As the global sustainable development agenda advances, having a healthy lifestyle has become an important part of the common pursuit. Physical activity needs and experiences are becoming increasingly diverse, yet there is a paucity of research on issues associated with university students’ physical [...] Read more.
As the global sustainable development agenda advances, having a healthy lifestyle has become an important part of the common pursuit. Physical activity needs and experiences are becoming increasingly diverse, yet there is a paucity of research on issues associated with university students’ physical activity needs, and their perceptions of their physical activity needs and sustainable well-being are not yet fully understood. Therefore, this study combines Self-Determination Theory with the existence, relatedness, and growth (ERG) Theory of Needs to explore the mediating effects of different variables on the relationship between university students’ physical activity needs and sustainable well-being. A total of 900 Chinese university students were invited through an online survey to participate in this study, and the collected data were validated with a structural equation model. According to the results of the study, it was found that the level of involvement and flow experience in university students’ sports activities have a mediating effect on the relationship between needs and sustainable well-being. Therefore, educators can enhance the level of sustainable well-being by stimulating university students’ physical activity needs and improving their level of involvement and participation experience. Full article
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13 pages, 829 KiB  
Article
Effects of a Strategic Self-Talk Intervention on Attention Functions and Performance in a Golf Task under Conditions of Ego Depletion
by Evangelos Galanis, Laur Nurkse, Jelle Kooijman, Eleftherios Papagiannis, Athanasia Karathanasi, Nikos Comoutos, Yannis Theodorakis and Antonis Hatzigeorgiadis
Sustainability 2022, 14(12), 7046; https://doi.org/10.3390/su14127046 - 9 Jun 2022
Cited by 1 | Viewed by 2173
Abstract
States of reduced self-control described as ego depletion have been shown to impair sport task performance. Recently, self-talk has emerged as a successful method to counteract ego depletion effects in cognitive tasks. Extending this line of research, the present study examined the effects [...] Read more.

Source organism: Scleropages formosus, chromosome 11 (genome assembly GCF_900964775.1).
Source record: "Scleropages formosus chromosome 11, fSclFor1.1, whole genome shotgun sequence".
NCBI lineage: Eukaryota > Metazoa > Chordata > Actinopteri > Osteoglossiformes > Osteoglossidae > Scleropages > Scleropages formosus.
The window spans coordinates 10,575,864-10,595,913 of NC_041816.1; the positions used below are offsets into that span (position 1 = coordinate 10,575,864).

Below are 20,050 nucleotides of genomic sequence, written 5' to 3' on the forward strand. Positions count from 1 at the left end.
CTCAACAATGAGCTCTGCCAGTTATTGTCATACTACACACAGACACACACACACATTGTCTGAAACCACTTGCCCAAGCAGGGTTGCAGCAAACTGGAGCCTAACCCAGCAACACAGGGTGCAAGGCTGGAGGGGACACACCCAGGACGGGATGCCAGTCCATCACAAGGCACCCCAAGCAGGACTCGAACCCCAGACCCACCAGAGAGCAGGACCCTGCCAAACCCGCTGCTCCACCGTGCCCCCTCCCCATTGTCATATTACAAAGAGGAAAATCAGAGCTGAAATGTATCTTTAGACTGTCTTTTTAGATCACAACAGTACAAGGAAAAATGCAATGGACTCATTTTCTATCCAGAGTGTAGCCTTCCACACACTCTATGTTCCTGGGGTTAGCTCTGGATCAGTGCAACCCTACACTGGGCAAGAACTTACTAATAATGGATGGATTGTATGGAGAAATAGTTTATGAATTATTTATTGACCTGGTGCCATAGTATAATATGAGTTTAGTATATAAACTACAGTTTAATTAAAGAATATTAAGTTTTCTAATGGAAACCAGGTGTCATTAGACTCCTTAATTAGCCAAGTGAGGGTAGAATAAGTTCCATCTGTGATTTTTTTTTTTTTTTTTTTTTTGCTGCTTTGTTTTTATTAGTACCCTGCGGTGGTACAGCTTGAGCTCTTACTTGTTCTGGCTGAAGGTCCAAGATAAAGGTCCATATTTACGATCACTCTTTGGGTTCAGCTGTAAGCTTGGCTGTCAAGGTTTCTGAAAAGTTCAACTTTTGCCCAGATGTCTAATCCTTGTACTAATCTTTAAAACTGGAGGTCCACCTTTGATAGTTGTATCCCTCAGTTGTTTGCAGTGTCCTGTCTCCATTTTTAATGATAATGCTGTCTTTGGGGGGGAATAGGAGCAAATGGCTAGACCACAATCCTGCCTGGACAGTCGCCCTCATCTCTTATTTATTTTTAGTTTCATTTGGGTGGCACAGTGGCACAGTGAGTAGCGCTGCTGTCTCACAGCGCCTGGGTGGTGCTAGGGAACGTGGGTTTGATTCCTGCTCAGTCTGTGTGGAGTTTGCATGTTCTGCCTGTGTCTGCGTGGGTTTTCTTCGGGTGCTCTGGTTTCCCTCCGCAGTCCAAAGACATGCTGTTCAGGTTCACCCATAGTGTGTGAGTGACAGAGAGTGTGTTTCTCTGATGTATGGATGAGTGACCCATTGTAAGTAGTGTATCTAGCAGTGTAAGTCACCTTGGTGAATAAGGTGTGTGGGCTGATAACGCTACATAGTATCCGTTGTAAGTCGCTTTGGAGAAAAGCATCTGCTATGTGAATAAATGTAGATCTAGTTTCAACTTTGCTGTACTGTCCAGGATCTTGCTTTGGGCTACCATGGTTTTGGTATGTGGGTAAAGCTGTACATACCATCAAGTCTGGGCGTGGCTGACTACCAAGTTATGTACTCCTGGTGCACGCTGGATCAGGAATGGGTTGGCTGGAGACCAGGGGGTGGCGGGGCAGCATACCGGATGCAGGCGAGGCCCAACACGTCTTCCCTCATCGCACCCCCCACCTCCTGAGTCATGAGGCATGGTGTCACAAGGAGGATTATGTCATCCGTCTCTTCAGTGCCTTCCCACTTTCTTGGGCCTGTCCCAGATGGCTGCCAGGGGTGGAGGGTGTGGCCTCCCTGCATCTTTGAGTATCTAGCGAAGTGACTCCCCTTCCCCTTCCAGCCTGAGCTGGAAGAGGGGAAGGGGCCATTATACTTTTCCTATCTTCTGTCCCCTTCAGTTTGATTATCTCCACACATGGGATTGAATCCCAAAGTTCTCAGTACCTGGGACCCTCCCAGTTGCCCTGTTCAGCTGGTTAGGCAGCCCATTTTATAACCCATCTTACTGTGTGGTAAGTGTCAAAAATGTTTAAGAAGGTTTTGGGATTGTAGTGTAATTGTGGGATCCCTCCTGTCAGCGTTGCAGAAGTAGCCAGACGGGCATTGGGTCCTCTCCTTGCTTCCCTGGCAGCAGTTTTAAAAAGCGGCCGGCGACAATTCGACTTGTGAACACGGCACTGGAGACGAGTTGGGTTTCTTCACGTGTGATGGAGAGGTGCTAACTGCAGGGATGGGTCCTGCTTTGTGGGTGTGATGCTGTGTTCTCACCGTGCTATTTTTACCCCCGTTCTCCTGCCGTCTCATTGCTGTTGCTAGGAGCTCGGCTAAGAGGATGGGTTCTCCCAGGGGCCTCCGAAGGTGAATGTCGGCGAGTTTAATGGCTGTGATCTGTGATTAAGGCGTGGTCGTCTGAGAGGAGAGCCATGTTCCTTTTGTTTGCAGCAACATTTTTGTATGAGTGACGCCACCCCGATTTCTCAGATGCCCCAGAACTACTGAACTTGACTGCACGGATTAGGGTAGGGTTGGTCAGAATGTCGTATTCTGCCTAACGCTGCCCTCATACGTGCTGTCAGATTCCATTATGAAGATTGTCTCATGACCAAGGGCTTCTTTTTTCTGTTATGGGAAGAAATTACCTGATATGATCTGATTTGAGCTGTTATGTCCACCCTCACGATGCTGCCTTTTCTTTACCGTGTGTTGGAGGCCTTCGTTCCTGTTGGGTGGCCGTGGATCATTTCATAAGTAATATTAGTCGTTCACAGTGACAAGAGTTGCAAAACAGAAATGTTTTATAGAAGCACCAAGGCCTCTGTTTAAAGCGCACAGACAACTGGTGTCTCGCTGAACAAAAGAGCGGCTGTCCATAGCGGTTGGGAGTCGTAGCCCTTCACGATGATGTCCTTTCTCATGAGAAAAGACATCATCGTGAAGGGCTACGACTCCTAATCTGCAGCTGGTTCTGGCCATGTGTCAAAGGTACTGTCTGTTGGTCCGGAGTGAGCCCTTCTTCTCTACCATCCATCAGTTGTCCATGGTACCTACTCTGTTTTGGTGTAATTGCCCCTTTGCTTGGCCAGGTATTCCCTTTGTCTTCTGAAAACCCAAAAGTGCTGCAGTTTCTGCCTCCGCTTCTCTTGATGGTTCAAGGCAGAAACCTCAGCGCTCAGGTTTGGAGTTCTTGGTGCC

States of reduced self-control described as ego depletion have been shown to impair sport task performance. Recently, self-talk has emerged as a successful method to counteract ego depletion effects in cognitive tasks. Extending this line of research, the present study examined the effects of a self-talk intervention on attention functions and performance in a golf-putting task under conditions of ego depletion. Two studies were conducted; the first involved a simple putting task, whereas in the second, a divided attention factor was introduced in addition. Participants in the first experiment were 62 sport science students (30 females and 32 males, Mage = 18.58, SD = 1.03) who were randomly assigned into experimental (n = 31) and control (n = 31) groups. Participants in the second experiment were 54 sport science students (27 females and 27 males, Mage = 19.91, SD = 1.04) who were randomly assigned into experimental (n = 27) and control (n = 27) groups. Both experiments were completed in a single session that lasted approximately 60 min. All participants were tested individually. The procedures included (a) baseline performance assessment consisting of two sets of ten putts, (b) practice period, consisting of six sets of five putts, during which the experimental group was also introduced to the use of strategic self-talk, (c) an ego-depleting task, and (d) final performance assessment, which was identical to the baseline. The results showed that in both experiments, performance of the experimental group increased from baseline to final assessment (experiment 1, p < 0.001; experiment 2, p = 0.023), whereas that of the control group had no significant change (experiment 1: p = 0.241; experiment 2: p = 0.407). The findings showed that self-talk is an effective strategy for buffering the effects of ego depletion and suggest that improved attention functions are a viable mechanism for explaining the facilitating effects of self-talk on sport performance tasks. Full article